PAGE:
National Utility Of Art
( Originally Published Late 1800's )
But, if the arts are capable of producing these great and important effects upon individuals, will not their effects be proportionably great on a body of persons, on a nation, among whom they are cultivated and studied ? This doubtless must be, as it ever has been, the result. It almost follows, indeed, as a necessary consequence, that if art or any other pursuit is thus beneficial to the people in general, it must be so to a nation at large, which consists only of a number of persons united together into one community for the intellectual and moral, as well as for the physical benefit of the whole. And if art produces a national beneficial effect, it is surely deserving of national patronage. Through the general cultivation of art, the national taste becomes refined and elevated, and the pursuits of the people are correspondingly raised.
It has been observed by Burke, who was not only a great statesman and philosopher, but one who had also the finest perceptions of all that was noble and beautiful and sublime in art, and who was deeply sensible of the important effects which are produced by causes such as these, "that nations are not primarily ruled by laws." And doubtless there are moral causes, such as those which operate through the dissemination of the arts among a people, which are far more influential on a nation than any laws can be. Indeed, the national effects that art is capable of producing, by refining the pursuits and inclinations of a people, by leading them off from sensual enjoyments, and by raising their feelings and tone of thought, are unquestionably 'of the very highest importance. Plato declares that "even the measures of music are never altered without affecting the most important laws of the State."* Pictures and music are among the most efficient instructors and refiners of the populace, as, in the first place, they are understood by all, to some extent at least, addressing themselves directly to the mind in the universal language of nature; and, in the next place, instruction by this mode is of all others the most pleasing, and is consequently the most acceptable to the mind, the most readily received into it, and the most willingly retained.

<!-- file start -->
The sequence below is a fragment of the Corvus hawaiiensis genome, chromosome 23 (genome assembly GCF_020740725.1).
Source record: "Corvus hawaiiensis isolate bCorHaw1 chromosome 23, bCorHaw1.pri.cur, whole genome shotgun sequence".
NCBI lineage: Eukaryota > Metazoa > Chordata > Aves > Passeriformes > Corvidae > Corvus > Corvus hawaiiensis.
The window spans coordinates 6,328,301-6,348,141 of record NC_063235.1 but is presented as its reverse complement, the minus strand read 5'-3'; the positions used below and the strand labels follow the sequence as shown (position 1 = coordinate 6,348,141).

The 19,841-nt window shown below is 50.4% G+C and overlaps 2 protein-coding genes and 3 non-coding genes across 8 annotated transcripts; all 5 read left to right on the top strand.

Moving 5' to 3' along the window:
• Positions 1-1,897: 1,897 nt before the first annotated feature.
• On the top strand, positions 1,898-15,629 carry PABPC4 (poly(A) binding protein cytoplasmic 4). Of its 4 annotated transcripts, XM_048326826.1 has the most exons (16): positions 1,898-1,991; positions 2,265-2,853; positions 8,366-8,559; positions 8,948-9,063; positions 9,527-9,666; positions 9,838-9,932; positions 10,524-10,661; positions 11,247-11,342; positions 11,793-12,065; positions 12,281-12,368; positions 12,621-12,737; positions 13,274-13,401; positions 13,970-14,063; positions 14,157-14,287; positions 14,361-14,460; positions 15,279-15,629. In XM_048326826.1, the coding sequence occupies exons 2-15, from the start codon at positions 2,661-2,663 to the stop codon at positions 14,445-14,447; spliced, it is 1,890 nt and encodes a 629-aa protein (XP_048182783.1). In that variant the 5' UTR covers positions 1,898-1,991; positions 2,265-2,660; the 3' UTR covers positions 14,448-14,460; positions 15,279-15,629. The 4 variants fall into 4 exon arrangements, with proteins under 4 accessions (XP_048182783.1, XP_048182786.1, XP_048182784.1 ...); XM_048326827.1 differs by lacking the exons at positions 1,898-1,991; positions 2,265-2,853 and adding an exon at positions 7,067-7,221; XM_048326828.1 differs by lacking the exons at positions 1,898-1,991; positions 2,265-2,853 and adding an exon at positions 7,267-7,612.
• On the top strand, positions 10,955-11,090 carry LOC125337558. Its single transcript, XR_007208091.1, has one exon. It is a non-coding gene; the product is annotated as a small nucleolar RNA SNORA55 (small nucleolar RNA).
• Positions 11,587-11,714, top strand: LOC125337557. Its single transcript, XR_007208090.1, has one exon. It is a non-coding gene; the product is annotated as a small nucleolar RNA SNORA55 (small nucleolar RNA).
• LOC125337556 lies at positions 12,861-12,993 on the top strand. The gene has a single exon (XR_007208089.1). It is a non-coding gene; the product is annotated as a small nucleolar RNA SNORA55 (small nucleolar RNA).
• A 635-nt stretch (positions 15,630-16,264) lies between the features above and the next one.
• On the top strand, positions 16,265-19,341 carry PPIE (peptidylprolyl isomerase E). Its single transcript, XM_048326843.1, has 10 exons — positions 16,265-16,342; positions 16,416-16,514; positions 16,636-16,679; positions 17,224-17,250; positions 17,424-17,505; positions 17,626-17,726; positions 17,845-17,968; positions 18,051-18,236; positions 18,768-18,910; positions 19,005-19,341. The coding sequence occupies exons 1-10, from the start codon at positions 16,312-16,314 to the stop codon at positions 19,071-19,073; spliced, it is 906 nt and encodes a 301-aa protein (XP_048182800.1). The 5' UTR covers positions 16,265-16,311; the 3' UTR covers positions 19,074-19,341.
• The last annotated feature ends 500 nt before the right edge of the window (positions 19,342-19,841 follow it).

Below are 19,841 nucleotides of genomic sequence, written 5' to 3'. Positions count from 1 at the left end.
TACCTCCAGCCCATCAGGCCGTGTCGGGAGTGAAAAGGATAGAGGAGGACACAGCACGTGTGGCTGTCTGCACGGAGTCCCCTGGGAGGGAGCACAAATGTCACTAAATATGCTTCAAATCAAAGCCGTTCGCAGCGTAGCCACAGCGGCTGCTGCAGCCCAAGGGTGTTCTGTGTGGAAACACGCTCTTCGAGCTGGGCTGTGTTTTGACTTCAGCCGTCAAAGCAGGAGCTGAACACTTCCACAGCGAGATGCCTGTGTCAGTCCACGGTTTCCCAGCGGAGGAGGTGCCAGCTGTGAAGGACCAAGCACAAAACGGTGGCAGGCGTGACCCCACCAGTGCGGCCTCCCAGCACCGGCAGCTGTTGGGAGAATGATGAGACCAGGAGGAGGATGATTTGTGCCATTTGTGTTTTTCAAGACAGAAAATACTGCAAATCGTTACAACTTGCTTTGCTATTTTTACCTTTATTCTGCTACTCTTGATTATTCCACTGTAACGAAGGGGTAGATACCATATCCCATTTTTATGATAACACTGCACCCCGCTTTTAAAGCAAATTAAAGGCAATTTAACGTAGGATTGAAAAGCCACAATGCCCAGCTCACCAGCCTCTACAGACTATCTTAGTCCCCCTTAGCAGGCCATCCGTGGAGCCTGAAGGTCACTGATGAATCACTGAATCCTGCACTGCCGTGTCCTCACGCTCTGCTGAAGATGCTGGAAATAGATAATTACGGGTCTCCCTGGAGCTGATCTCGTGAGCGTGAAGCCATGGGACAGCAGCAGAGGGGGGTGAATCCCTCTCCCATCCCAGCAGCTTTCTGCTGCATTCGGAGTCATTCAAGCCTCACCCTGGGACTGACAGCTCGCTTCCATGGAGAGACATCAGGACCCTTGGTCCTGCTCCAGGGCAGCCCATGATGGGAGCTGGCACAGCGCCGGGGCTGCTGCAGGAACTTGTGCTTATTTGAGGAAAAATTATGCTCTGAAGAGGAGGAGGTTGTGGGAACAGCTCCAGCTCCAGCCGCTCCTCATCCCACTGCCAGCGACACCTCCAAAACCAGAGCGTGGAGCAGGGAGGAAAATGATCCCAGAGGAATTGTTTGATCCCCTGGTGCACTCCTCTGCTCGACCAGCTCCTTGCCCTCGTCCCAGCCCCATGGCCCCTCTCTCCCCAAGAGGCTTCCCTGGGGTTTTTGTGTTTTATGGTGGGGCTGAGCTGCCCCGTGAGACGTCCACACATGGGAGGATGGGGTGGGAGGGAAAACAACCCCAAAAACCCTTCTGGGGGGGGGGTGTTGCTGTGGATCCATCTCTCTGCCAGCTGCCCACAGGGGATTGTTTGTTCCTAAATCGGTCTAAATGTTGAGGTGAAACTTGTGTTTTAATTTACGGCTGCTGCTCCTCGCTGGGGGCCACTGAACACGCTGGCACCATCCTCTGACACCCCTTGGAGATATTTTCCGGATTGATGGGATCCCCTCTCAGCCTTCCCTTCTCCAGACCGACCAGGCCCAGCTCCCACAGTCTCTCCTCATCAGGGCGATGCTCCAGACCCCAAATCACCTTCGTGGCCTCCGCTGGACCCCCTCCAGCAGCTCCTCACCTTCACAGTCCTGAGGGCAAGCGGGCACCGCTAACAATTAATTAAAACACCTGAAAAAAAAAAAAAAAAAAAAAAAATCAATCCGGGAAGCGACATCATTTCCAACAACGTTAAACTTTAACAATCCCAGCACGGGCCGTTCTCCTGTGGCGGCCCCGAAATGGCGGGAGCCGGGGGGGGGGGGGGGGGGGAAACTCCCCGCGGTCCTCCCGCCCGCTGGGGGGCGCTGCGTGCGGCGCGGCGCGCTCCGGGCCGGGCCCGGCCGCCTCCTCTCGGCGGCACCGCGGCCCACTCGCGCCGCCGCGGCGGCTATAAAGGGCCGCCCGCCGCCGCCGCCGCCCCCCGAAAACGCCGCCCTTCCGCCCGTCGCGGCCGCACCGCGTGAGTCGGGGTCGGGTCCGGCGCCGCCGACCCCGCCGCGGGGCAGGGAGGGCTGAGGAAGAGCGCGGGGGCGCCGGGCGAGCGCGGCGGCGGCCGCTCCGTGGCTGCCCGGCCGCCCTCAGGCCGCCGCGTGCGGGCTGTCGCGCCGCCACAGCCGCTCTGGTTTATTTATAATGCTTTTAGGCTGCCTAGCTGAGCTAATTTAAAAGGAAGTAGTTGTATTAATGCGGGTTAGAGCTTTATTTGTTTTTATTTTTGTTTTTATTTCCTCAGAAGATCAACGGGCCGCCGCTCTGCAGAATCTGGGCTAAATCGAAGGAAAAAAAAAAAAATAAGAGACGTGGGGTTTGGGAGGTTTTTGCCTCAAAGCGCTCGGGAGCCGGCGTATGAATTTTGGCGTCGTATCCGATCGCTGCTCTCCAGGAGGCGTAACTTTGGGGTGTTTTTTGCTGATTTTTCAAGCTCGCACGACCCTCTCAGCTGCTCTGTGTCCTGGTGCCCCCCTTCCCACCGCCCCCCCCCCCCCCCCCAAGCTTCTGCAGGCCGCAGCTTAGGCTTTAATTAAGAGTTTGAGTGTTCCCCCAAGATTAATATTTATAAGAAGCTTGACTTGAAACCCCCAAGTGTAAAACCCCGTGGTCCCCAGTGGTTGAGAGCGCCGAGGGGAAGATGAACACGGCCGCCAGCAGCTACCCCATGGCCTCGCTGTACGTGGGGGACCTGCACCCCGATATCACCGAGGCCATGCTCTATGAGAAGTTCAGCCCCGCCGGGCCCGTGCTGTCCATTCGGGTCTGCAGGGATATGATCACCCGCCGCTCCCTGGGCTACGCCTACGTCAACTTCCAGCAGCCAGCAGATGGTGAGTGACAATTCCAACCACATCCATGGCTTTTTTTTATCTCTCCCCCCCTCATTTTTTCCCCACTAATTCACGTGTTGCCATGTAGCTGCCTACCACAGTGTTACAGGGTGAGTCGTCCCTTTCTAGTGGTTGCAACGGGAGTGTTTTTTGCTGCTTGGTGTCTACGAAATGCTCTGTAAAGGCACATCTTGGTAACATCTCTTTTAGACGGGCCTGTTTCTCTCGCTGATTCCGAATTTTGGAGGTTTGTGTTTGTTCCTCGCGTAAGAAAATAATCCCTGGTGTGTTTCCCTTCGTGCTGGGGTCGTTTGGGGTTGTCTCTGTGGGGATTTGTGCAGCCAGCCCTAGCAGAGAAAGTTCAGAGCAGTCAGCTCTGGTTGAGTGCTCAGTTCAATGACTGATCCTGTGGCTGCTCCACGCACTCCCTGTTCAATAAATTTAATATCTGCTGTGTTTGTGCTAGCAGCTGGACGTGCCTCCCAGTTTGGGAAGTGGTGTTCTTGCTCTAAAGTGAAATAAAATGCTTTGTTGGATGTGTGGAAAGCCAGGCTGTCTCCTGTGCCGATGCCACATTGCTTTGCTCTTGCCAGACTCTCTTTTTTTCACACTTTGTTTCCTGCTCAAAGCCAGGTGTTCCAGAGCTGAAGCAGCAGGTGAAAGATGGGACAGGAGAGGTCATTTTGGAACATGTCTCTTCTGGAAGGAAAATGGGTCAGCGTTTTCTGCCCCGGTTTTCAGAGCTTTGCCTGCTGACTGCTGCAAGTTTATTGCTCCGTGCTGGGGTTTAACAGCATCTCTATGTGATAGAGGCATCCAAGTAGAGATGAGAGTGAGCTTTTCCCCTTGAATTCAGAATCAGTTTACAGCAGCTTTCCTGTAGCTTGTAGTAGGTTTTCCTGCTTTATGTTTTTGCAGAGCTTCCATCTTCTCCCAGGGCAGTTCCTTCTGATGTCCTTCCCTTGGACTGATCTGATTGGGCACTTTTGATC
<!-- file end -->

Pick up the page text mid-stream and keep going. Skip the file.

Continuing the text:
The highest character that a nation can possess is, as in the case of an individual, in respect to its intellectual and moral elevation. This will be essentially advanced by its cultivation of the polite arts, and will be greatly dependent on their condition among its people.
As regards the relationship between different nations, the pursuit and admiration of the same liberal arts, which form so strong a bond of friendship between different men, constitute also a mighty though invisible chain to unite together in the ties of common feeling the various kingdoms of the world.
It is, moreover, only when the value and real utility of the arts in various ways, and in a national point, have become fully obvious to the people at large, that we can expect them voluntarily and liberally to contribute to their promotion.